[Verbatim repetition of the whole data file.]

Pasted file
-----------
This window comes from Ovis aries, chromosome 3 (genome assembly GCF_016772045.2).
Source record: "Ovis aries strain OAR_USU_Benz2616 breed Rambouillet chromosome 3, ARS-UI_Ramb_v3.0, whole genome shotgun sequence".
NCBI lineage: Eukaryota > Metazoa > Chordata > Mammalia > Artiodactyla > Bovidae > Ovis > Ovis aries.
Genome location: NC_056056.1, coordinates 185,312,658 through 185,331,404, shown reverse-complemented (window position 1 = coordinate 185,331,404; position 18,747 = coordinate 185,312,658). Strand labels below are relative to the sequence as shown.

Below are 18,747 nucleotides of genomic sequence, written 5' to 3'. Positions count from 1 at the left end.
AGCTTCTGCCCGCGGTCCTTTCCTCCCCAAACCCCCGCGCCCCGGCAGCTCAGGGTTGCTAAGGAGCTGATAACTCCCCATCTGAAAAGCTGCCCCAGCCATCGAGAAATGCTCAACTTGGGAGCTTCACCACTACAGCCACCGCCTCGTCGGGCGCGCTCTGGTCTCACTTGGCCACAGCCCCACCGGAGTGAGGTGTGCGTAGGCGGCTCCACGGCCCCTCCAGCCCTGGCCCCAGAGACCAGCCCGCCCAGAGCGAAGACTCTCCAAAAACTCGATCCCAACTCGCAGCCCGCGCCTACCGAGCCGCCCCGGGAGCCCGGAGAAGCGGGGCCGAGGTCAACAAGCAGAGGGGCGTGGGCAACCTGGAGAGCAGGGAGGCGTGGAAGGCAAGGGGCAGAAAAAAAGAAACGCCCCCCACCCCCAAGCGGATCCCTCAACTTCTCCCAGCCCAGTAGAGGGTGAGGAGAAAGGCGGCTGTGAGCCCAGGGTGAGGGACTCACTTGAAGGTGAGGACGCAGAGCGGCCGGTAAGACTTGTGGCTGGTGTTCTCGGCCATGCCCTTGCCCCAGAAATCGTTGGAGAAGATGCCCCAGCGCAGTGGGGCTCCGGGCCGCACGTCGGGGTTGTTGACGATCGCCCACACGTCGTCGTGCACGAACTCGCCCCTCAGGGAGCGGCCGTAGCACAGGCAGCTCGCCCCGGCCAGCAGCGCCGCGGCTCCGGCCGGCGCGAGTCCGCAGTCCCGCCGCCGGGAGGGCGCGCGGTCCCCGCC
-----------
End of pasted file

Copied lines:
This window comes from Ovis aries, chromosome 3 (genome assembly GCF_016772045.2).
Source record: "Ovis aries strain OAR_USU_Benz2616 breed Rambouillet chromosome 3, ARS-UI_Ramb_v3.0, whole genome shotgun sequence".
NCBI lineage: Eukaryota > Metazoa > Chordata > Mammalia > Artiodactyla > Bovidae > Ovis > Ovis aries.
Genome location: NC_056056.1, coordinates 185,312,658 through 185,331,404, shown reverse-complemented (window position 1 = coordinate 185,331,404; position 18,747 = coordinate 185,312,658). Strand labels below are relative to the sequence as shown.

Below are 18,747 nucleotides of genomic sequence, written 5' to 3'. Positions count from 1 at the left end.
AGCTTCTGCCCGCGGTCCTTTCCTCCCCAAACCCCCGCGCCCCGGCAGCTCAGGGTTGCTAAGGAGCTGATAACTCCCCATCTGAAAAGCTGCCCCAGCCATCGAGAAATGCTCAACTTGGGAGCTTCACCACTACAGCCACCGCCTCGTCGGGCGCGCTCTGGTCTCACTTGGCCACAGCCCCACCGGAGTGAGGTGTGCGTAGGCGGCTCCACGGCCCCTCCAGCCCTGGCCCCAGAGACCAGCCCGCCCAGAGCGAAGACTCTCCAAAAACTCGATCCCAACTCGCAGCCCGCGCCTACCGAGCCGCCCCGGGAGCCCGGAGAAGCGGGGCCGAGGTCAACAAGCAGAGGGGCGTGGGCAACCTGGAGAGCAGGGAGGCGTGGAAGGCAAGGGGCAGAAAAAAAGAAACGCCCCCCACCCCCAAGCGGATCCCTCAACTTCTCCCAGCCCAGTAGAGGGTGAGGAGAAAGGCGGCTGTGAGCCCAGGGTGAGGGACTCACTTGAAGGTGAGGACGCAGAGCGGCCGGTAAGACTTGTGGCTGGTGTTCTCGGCCATGCCCTTGCCCCAGAAATCGTTGGAGAAGATGCCCCAGCGCAGTGGGGCTCCGGGCCGCACGTCGGGGTTGTTGACGATCGCCCACACGTCGTCGTGCACGAACTCGCCCCTCAGGGAGCGGCCGTAGCACAGGCAGCTCGCCCCGGCCAGCAGCGCCGCGGCTCCGGCCGGCGCGAGTCCGCAGTCCCGCCGCCGGGAGGGCGCGCGGTCCCCGCC